Flying in India
In order to enter the airport, you must show proof of identity and flight documentation (such as an itinerary) to uniformed, armed guards stationed outside the entrance of the airport. After reading a bit, this heightened security must be due to some of the recent bombings in Mumbai. Metal detecters are everywhere in the country, including the entrance to shopping malls and other high profile public places. Ironically, none of the places that employ these devices actually CARE about the result. At each location I visited I continually set off the alarms, and none of the attending parties ever batted an eye.
Once inside the airport, your bags are initially X-rayed (although this selection seems to only happen if the X-ray technician near the entrance is bored, as this only happened on one out of three separate flights). After this, it is standard ticketing and baggage checking fare. The only difference here is that it is a necessity to take the baggage tag. I’ll explain why in a bit.
When you approach the initial (heh) security checkpoint you’ll notice that you don’t need to take off your shoes, which has become standard for international flights where the United States is involved. After quickly taking out my laptop and mobile phone to place in a small tray, I added my tray and backpack to the X-ray scanner queue and proceeded to enter the queue for the metal detector. Quite the same, the detector lit up like a Christmas tree and made buzzing noises. I had forgotten to take off my belt. Right after going through the metal detector, you’re made to stand on a short black wooden box, at which point a security guard will wave a metal detecting wand over you. Just one beep after waving around your belt? Fine, he then stamps your passport and gestures for you to proceed to collecting your newly irradiated bags.
This next part is what caused me to almost miss my flight out of Bangalore. Unlike everywhere else I’ve always been you must ensure that the X-ray crew stamps the little luggage tag I told you about earlier. These are checked when you board your flight, and if you don’t have the stamp, your bag won’t be getting on that plane. I was turned away at the gate and needed to go back to security to have my bag run through the X-ray machine once more.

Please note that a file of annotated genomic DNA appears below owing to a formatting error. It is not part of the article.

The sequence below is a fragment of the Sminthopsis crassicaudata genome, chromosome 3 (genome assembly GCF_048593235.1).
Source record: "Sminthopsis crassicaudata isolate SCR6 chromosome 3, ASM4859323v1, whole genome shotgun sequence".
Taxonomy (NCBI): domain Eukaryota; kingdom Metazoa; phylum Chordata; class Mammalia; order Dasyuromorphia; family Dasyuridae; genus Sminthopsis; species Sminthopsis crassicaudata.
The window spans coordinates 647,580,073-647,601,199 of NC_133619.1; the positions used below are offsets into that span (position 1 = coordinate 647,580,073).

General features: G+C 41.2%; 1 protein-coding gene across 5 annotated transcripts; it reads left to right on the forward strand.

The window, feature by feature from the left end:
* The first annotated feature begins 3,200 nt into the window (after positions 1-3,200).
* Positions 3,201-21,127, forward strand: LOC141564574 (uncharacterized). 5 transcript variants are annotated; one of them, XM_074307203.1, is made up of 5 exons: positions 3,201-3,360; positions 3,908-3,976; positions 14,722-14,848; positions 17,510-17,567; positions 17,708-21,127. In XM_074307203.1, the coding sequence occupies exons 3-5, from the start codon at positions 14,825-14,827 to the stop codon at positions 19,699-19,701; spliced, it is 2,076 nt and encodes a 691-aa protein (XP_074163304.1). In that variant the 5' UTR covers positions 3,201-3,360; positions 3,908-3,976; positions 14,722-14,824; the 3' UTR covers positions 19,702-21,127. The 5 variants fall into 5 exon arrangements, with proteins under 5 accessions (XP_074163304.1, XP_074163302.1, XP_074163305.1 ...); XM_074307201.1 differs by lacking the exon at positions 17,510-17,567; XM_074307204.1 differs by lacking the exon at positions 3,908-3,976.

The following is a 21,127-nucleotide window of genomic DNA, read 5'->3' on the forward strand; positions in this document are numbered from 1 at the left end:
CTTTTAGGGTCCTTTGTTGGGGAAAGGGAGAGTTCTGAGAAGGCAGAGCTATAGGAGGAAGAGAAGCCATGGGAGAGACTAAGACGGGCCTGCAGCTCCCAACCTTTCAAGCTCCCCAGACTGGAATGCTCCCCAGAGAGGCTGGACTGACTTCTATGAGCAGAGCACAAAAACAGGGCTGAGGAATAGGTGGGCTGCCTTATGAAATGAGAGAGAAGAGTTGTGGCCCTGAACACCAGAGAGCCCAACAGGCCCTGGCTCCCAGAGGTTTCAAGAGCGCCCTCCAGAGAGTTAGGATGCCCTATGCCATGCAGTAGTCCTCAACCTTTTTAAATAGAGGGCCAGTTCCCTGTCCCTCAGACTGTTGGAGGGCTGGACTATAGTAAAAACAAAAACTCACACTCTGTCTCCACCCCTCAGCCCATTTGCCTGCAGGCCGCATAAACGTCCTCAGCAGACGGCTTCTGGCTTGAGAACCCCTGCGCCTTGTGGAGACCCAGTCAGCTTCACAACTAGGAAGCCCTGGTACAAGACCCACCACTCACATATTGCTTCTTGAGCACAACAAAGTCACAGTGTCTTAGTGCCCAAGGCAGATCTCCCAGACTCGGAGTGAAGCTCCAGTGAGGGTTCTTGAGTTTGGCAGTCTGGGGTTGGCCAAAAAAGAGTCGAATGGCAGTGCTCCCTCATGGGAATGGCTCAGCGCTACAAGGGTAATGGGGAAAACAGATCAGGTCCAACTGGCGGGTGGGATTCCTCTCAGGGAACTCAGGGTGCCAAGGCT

For commuter flights, the time listed on your boarding pass as ‘Boarding Time’ does not mean the time when boarding is allowed and will start. Instead, this should be listed as ‘End of Boarding Time’. After I was turned away with my unstamped carry-on bag, I returned to the gate 10 minutes before ‘Boarding Time’ and was told that the flight boarding was in ‘final call’ stage. Thankfully I still made my flight. The agent at the gate counter will not tear your boarding pass however, they will merely scan it for authenticity and correctness. The tearing of the passport is done by another agent right before entering the plane.
The actual flying part is the same as anywhere else in the world. Take your seat, put your bag under the seat in front of you, wait through 15 minutes of safety rigamrole. After the flight lands, disembark and there will be another agent to greet you. If you have misplaced your boarding pass, you get to fumble around your bag for several moments in order to find i, as the disembarkment agent is there to collect each and every boarding pass stub issued.
Baggage claim is something I haven’t had to deal with since I have never checked any baggage. Caveat Empor.
Overall these rules are only slightly more rigid than I’m used to. However after learning this system I can navigate it with almost the same efficiency as the rest of the world. I hope that since you’ve read this you will be slightly more prepared if you must fly inside India.